TAIPEI (Taiwan News) — Some of the country's top government officials, including President Tsai Ing-wen (蔡英文), and business representatives gathered together for the second “Environment, Social, and Governance (ESG) Sustainable Taiwan International Summit” on Monday (March 21).
Tsai said during the opening ceremony that the challenge of Net Zero by 2050 is not just the world’s challenge but also Taiwan’s. “The path is indeed a difficult one, but Taiwan must succeed.”
“To overcome the challenge, aside from governmental efforts, we also need massive momentum within the industry and Taiwan’s top academic talents. The key to Taiwan’s success lies in the collaboration between these three parties,” Tsai added. She said that the country must continue to promote the energy transition and develop new energy forms, accelerate its industrial transition, begin a full-on lifestyle transition, and ensure justice in social transitions.
President Tsai Ing-wen speaks at summit's opening ceremony. (Business Today photo)
At the end of the month, the National Development Council is set to announce a summary of Taiwan’s plan for Net Zero by 2050, said Tsai. While the summary is not meant to be “the correct answer,” it will serve as a basis for discussions about the transition toward carbon neutrality. The summary will take into consideration Taiwan’s current reality, foreseeable improvements, the country's development capacity in the future, and the resources needed.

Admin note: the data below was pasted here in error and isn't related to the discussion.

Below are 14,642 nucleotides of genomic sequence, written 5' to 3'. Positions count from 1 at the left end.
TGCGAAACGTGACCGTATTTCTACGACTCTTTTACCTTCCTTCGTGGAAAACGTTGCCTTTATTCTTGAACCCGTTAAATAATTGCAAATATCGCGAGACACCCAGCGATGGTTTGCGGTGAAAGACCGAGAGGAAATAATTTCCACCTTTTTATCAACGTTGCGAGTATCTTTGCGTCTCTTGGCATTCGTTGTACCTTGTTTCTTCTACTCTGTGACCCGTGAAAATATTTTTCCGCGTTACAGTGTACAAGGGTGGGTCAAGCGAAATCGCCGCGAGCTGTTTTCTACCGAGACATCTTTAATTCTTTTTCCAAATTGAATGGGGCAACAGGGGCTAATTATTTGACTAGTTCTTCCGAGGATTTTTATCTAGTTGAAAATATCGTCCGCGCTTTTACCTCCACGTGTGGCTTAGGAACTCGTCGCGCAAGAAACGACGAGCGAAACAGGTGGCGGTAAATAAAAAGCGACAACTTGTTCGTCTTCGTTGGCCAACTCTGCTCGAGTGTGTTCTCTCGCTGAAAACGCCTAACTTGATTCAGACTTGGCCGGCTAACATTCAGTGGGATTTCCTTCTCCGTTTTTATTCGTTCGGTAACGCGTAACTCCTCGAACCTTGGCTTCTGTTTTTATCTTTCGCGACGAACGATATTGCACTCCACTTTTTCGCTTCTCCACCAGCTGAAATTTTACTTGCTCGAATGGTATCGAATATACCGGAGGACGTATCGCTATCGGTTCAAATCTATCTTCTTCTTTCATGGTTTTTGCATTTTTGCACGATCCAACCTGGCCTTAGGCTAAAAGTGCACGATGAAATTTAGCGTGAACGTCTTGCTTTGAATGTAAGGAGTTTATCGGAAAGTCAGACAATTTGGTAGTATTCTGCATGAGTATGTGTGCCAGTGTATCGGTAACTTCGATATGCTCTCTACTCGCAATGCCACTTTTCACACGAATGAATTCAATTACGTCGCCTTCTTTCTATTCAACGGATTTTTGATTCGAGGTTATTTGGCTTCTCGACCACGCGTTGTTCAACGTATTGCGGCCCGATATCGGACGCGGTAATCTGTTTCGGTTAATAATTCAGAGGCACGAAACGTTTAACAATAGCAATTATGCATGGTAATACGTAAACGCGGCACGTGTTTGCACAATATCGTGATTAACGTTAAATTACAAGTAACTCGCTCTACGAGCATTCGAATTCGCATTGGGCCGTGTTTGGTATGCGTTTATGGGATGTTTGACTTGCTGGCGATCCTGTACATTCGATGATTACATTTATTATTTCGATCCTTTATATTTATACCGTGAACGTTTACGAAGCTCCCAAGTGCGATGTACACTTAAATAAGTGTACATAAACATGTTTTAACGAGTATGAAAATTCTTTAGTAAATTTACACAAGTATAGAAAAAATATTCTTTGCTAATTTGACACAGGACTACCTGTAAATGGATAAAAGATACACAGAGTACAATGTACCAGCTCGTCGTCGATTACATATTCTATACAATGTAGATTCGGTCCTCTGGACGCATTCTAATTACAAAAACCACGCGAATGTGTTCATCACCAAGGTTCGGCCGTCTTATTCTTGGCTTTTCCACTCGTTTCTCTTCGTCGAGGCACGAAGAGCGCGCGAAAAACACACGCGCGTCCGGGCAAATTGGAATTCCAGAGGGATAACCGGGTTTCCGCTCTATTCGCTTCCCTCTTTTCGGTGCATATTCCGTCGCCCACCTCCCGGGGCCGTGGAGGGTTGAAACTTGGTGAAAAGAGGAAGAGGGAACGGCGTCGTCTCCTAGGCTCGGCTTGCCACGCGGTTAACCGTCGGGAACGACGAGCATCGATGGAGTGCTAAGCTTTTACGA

Ministry of Economic Affairs (MOEA) Bureau of Energy (BOE) Director General Yu Cheng-Wei (游振偉) introduced four types of transitions promoted by the ministry as part of the government’s efforts to achieve net-zero emissions by mid-century: energy, industry, lifestyle, and social. He said such transitions rely heavily on the development of innovative carbon neutrality and capturing technology, climate regulations, carbon pricing, and green finance.
According to Yu, the MOEA is confident that by 2025, it will hit its goal of generating 20 gigawatts of solar power, 5.6 GW of offshore wind power, and 20 megawatts of geothermal power per year and launch marine energy facilities by 2050. The ministry is also promoting the advancement of production processes, energy transition, and circular economy development in manufacturing.
Bureau of Energy Director General Yu Cheng-wei shares about MOEA's ESG policies. (Facebook, Business Today screenshot)
The event also saw expert analyses on global trends in ESG by Robert Stavins, A.J. Meyer Professor of Energy and Economic Development at Harvard's John F. Kennedy School of Government, and Yale Center for Business and the Environment Faculty Co-Director Todd Cort.
Other keynote speakers who shared their company’s experiences implementing ESG principles included Sinopac Financial Holdings Company Chair Chen Shi-kuan (陳思寬), Deloitte Taiwan Sustainable Development Service Team head Joe Chen (陳盈州), China Petrochemical Development Corporation Chair Chen Ruey-long (陳瑞隆), M&G Investments Fund Manager Alex Araujo, Taiwan Depository and Clearing Corporation Chair Sherman Lin (林修銘), Taiwan Realty Estate Group Chair President Peng Pei-ye (彭培業), and The Pension Fund Association Chair Jennifer Wang (王儷玲).